Called systemic pesticides, the most worrisome of these is clothianidin, which is expressed through pollen. The same pollen that bees transport from flower to flower. An estimated 94 percent of 92 million acres of corn planted across the U.S. is treated with clothianidin, which was introduced in 2003. Honeybees rely on corn as a source of protein. “What we’re seeing is the blanketing of large areas of agriculture with systemic chemicals that are picked up by those insects that are pollinating,” Feldman says. 

Clothianidin, manufactured by Bayer, is the subject of a legal petition filed by Beyond Pesticides, beekeepers and others.  The petition calls on the Environmental Protection Agency to suspend the registration that allowed Bayer to sell the pesticide before safety data was collected. It also asks Congress to exercise oversight authority.

The EPA is currently reviewing the pesticide, but the process may last through 2018. “So we have a failed regulatory process that’s allowed the introduction of this chemical without adequate questions answered,” explained Feldman. It's a failure that's still manifesting itself in the failure of the bee population.

This winter Luster lost half of his bees. “I feel like we’re at a tipping point in this crisis," he says. "Any industry – if this was dairy, if you said I just lost half my cows you’d have the National Guard running out there to see what was going on. So this is what beekeepers are up against.”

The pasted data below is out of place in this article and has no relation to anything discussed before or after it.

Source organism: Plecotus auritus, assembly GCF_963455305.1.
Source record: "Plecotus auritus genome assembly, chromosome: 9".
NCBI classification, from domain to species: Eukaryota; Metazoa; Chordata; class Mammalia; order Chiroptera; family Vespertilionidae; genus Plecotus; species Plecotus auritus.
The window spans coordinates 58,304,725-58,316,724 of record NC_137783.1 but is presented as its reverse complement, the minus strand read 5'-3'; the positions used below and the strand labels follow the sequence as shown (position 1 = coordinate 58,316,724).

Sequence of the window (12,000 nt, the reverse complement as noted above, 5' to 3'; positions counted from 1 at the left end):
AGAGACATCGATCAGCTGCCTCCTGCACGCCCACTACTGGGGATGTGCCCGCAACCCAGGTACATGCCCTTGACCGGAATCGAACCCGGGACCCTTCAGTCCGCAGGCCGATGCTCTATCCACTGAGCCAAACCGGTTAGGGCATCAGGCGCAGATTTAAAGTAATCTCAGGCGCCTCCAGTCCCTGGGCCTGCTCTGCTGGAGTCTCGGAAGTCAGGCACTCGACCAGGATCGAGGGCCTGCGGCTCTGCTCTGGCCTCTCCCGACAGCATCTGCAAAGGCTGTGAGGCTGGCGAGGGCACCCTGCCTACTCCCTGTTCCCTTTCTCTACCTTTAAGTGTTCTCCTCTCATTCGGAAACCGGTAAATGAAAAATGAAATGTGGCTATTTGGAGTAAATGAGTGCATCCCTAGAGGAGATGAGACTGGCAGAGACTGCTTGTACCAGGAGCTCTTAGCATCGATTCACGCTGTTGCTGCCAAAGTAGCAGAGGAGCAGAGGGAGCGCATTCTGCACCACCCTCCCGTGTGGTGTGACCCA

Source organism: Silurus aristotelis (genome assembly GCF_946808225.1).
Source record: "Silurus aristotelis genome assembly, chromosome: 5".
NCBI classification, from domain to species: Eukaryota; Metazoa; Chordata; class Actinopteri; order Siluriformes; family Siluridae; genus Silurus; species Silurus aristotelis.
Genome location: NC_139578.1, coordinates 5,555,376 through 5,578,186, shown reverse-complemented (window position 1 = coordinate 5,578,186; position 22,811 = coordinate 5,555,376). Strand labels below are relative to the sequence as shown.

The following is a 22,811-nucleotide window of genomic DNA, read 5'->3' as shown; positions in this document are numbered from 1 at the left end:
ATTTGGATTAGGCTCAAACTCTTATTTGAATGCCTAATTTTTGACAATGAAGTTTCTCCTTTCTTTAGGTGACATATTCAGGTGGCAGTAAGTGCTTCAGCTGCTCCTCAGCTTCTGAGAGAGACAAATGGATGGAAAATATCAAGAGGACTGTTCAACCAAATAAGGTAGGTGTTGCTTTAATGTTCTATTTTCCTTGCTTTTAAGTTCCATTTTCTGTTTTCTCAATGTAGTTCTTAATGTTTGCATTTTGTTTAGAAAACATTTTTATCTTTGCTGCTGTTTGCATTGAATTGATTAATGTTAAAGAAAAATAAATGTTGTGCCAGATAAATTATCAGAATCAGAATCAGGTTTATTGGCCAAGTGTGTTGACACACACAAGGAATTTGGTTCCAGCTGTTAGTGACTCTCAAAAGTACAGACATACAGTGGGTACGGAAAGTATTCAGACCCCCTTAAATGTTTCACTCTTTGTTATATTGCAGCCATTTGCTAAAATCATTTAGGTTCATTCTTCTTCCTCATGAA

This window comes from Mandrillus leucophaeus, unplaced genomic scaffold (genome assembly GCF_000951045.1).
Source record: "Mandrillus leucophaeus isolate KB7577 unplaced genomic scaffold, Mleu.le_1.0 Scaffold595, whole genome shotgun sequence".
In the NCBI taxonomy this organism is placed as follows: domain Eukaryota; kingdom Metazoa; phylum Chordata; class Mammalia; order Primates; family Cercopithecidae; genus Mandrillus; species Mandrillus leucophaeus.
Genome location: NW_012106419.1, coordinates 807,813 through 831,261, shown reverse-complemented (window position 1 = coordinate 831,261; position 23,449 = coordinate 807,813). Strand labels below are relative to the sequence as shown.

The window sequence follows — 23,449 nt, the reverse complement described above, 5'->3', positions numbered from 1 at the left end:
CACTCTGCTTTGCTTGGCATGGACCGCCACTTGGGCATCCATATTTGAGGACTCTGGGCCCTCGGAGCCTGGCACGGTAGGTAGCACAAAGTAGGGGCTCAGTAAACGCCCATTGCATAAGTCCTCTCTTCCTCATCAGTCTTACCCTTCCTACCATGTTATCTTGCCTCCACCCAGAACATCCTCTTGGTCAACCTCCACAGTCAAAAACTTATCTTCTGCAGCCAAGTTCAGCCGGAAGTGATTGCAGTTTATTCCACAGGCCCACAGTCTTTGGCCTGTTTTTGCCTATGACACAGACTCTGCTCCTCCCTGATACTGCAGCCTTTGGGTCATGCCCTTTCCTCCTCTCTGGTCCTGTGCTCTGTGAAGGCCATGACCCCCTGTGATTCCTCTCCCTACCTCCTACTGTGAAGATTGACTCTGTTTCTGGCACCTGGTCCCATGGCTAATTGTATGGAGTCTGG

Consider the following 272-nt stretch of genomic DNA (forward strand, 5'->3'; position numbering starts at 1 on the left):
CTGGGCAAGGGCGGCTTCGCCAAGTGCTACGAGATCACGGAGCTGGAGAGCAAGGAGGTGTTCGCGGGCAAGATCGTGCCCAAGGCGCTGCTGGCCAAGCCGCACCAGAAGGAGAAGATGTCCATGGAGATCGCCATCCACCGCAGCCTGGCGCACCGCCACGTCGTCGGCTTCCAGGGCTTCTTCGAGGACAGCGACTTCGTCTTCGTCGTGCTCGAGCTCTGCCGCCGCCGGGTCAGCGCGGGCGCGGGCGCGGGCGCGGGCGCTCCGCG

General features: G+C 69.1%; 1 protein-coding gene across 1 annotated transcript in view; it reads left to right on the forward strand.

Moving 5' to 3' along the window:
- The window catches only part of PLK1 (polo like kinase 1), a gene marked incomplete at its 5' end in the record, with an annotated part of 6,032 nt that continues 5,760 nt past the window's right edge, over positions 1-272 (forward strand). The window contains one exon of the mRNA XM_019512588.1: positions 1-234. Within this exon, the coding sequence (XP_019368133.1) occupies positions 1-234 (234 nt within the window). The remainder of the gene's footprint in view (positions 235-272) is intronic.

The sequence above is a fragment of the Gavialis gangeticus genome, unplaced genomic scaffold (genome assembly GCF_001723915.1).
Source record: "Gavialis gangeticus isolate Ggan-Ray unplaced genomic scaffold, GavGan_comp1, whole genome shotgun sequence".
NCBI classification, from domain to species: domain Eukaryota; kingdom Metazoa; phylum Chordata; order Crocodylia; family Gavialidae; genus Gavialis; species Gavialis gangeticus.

Corky Luster recognizes the failed regulatory process. “Until we get a lot of big corporations out of government there’s no way we’re going to have a clean slate or even fight on if this should be allowed or not.” Still, he's optimistic things can be turned around. 

Around the country, there’s been a resurgence in beekeeping and an explosion of people growing pesticide-free food. In Woodinville, 21 Acres, a Center for Sustainable Food and Living, offers a popular beekeeping class. At a recent meeting of the class, enthusiasm ran high among students: “Oh, I see the queen right here." "Oh my gosh. This is fabulous." "This bee’s a superstar." 

Beekeeping started as a hobby for students Keith and Claudia Haunreiter. Now their teenage son is hooked too.If we don’t have the bees and they’re getting poisoned, they’re struggling terribly because of pesticides and other issues – we don’t have bees, we don’t have some food,” explains Claudia Haunreiter. 

There’s a lot to learn and a lot at stake.

Green Acre Radio is brought to you with support from the Human Links Foundation. Engineering by CJ Lazenby. 


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About the Authors & Contributors

Martha Baskin

Martha Baskin

Martha Baskin is an environmental reporter, whose work on the subject began with a project for the King Conservation District. Green Acre Radio was born shortly afterward. Her work is currently supported by the Human Links Foundation. She was one of the founding reporters for Pacifica's Free Speech Radio News and has been a contributor to the National Radio Project's Making Contact.